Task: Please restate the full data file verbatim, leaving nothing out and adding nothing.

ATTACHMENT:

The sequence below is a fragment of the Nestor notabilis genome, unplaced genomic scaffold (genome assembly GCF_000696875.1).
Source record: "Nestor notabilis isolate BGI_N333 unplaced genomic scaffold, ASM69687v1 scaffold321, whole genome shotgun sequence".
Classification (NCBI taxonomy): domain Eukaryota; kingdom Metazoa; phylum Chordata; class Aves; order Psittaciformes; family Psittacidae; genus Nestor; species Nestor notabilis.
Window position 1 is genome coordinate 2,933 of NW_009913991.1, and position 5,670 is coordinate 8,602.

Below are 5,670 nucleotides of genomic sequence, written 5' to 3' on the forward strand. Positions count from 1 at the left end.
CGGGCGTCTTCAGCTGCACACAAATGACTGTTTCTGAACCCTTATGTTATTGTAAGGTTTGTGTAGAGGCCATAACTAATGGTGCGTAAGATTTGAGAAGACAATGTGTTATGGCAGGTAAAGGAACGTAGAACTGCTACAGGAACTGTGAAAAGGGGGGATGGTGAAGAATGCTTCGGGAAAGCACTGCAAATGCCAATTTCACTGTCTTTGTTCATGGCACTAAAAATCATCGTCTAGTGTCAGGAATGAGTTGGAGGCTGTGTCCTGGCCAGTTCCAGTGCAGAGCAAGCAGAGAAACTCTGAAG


The sequence below is a fragment of the Nestor notabilis genome, unplaced genomic scaffold (genome assembly GCF_000696875.1).
Source record: "Nestor notabilis isolate BGI_N333 unplaced genomic scaffold, ASM69687v1 scaffold321, whole genome shotgun sequence".
Classification (NCBI taxonomy): domain Eukaryota; kingdom Metazoa; phylum Chordata; class Aves; order Psittaciformes; family Psittacidae; genus Nestor; species Nestor notabilis.
Window position 1 is genome coordinate 2,933 of NW_009913991.1, and position 5,670 is coordinate 8,602.

Below are 5,670 nucleotides of genomic sequence, written 5' to 3' on the forward strand. Positions count from 1 at the left end.
CGGGCGTCTTCAGCTGCACACAAATGACTGTTTCTGAACCCTTATGTTATTGTAAGGTTTGTGTAGAGGCCATAACTAATGGTGCGTAAGATTTGAGAAGACAATGTGTTATGGCAGGTAAAGGAACGTAGAACTGCTACAGGAACTGTGAAAAGGGGGGATGGTGAAGAATGCTTCGGGAAAGCACTGCAAATGCCAATTTCACTGTCTTTGTTCATGGCACTAAAAATCATCGTCTAGTGTCAGGAATGAGTTGGAGGCTGTGTCCTGGCCAGTTCCAGTGCAGAGCAAGCAGAGAAACTCTGAAG